Professor Munday adds "In its 2008 report on the state of the world's fisheries the UN Food and Agriculture Organization said "the maximum wild capture fisheries potential from the world's oceans has probably been reached". If you add the impact of acidification and other climate change impacts to this, it means there are grounds for serious concern about the future state of world fish stocks and the amount of food we will be able to obtain from the sea."

Explore further: Tracking giant kelp from space

More information: The article "Replenishment of fish populations is threatened by ocean acidification" by Philip L. Munday, Danielle L. Dixson, Mark I. McCormick, Mark Meekan, Maud C.O. Ferrari and Douglas P. Chivers appears in the latest issue of PNAS.

Provided by ARC Centre of Excellence in Coral Reef Studies

3.7 /5 (3 votes)
add to favorites email to friend print save as pdf

Related Stories

Fish guts explain marine carbon cycle mystery

Jan 15, 2009

Research published today reveals the major influence of fish on maintaining the delicate pH balance of our oceans, vital for the health of coral reefs and other marine life.

Reef 'at risk in climate change'

Apr 06, 2007

Australian scientists who contributed to the latest global greenhouse study say the Great Barrier Reef is one of the nation's great assets most at risk under climate change.

'Evil twin' threatens world oceans, scientists warn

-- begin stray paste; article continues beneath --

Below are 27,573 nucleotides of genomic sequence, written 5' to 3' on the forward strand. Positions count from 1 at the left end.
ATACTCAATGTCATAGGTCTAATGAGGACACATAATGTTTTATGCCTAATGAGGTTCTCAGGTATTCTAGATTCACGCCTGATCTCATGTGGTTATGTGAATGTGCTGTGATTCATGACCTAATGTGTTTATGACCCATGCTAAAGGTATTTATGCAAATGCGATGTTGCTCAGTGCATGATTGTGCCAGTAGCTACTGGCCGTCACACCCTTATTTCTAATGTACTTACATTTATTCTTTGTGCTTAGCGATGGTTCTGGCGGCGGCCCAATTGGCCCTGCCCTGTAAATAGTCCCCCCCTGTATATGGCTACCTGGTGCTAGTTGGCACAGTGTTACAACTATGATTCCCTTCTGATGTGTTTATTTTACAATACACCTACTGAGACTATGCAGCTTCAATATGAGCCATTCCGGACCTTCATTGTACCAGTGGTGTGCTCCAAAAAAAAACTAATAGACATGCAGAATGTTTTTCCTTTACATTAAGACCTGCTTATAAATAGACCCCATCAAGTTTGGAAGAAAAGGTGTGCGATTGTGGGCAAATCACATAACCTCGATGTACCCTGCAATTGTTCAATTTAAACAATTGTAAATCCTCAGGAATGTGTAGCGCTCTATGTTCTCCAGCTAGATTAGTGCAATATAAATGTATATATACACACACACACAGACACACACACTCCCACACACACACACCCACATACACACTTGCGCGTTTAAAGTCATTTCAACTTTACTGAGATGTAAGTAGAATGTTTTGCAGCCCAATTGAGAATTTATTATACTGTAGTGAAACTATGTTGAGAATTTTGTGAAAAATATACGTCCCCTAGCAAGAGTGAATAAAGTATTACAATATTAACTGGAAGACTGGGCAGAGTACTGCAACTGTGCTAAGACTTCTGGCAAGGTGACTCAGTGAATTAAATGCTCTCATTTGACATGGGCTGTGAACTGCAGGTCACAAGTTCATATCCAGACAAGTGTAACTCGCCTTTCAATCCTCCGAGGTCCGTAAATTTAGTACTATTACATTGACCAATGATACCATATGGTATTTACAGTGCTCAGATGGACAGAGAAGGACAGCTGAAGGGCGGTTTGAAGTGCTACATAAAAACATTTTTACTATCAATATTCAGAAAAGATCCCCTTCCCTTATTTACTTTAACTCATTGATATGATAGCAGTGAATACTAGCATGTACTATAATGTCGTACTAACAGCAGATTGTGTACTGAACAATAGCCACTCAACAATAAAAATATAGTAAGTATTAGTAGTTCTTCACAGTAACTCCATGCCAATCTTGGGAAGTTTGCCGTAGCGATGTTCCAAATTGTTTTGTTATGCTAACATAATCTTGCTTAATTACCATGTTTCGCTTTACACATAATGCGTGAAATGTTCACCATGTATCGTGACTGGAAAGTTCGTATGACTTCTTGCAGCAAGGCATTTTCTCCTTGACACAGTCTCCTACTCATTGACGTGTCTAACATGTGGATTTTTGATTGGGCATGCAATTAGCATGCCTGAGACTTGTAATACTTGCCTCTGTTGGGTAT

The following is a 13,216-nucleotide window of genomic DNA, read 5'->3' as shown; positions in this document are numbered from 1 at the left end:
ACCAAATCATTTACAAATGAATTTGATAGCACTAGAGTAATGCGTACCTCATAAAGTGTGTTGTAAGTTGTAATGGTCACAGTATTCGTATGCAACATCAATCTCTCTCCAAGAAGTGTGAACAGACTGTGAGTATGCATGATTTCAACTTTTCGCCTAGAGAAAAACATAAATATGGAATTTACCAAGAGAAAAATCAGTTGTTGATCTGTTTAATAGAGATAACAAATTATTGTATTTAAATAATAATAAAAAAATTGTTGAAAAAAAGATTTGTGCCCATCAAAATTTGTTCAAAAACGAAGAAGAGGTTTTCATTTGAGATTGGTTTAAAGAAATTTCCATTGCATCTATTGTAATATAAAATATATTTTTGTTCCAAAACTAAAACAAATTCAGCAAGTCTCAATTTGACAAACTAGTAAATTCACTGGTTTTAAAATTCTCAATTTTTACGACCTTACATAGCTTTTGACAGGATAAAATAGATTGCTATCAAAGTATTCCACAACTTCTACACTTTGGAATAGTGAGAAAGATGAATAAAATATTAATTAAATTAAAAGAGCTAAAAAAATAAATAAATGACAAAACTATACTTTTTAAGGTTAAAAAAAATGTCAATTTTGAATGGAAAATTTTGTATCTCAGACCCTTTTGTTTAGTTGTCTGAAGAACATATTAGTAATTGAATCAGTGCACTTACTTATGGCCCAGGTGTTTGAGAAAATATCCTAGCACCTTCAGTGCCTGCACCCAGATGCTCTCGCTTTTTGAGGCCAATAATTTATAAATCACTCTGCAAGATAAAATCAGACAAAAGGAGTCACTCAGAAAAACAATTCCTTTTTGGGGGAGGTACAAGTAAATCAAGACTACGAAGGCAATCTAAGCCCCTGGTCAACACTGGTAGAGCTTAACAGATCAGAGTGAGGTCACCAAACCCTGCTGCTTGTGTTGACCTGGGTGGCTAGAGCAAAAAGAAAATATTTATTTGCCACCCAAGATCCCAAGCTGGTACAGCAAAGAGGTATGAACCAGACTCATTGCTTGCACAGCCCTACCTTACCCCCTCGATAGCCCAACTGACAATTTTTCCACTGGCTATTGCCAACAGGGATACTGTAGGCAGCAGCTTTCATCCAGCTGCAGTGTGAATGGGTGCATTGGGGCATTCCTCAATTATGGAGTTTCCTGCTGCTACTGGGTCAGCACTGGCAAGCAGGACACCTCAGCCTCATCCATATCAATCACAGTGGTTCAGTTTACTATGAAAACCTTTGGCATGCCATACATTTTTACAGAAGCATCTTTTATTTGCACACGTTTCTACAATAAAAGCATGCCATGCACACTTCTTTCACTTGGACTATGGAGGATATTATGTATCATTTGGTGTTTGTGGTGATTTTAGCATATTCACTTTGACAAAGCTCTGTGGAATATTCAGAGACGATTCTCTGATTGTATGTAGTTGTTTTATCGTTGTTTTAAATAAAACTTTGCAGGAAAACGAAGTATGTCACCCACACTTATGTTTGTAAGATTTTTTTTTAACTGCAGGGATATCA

Mar 29, 2010

(PhysOrg.com) -- The rise in human emissions of carbon dioxide is driving fundamental and dangerous changes in the chemistry and ecosystems of the world’s oceans, international marine scientists warned today.

Turf wars: Sand and corals don't mix

Oct 08, 2008

When reef fish get a mouthful of sand, coral reefs can drown. That's the latest startling evidence to emerge from research into the likely fate of reefs under climate change and rising sea levels, at the ARC Centre of Excellence ...

Ocean acidification threatens cold-water coral ecosystems

Apr 03, 2006

Corals don't only occur in warm, sun-drenched, tropical seas; some species are found at depths of three miles or more in cold, dark waters throughout the world's oceans. Some cold-water coral reefs are home to more than 1,300 ...

Recommended for you

Tracking giant kelp from space

22 minutes ago

Citizen scientists worldwide are invited to take part in marine ecology research, and they won't have to get their feet wet to do it. The Floating Forests project, an initiative spearheaded by scientists ...

Heavy metals and hydroelectricity

1 hour ago

Hydraulic engineering is increasingly relied on for hydroelectricity generation. However, redirecting stream flow can yield unintended consequences. In the August 2014 issue of GSA Today, Donald Rodbell of ...

What's wiping out the Caribbean corals?

2 hours ago

Here's what we know about white-band disease: It has already killed up to 95 percent of the Caribbean's reef-building elkhorn and staghorn corals, and it's caused by an infectious bacteria that seems to be ...

User comments : 1

Adjust slider to filter visible comments by rank

Display comments: newest first

jscroft
not rated yet Jul 07, 2010
Good G-d what utter rubbish. The majority of atmospheric CO2 is outgassed FROM the ocean as a consequence--not a cause, darn it--of global warming.

Will the Kool-Aid EVER run out???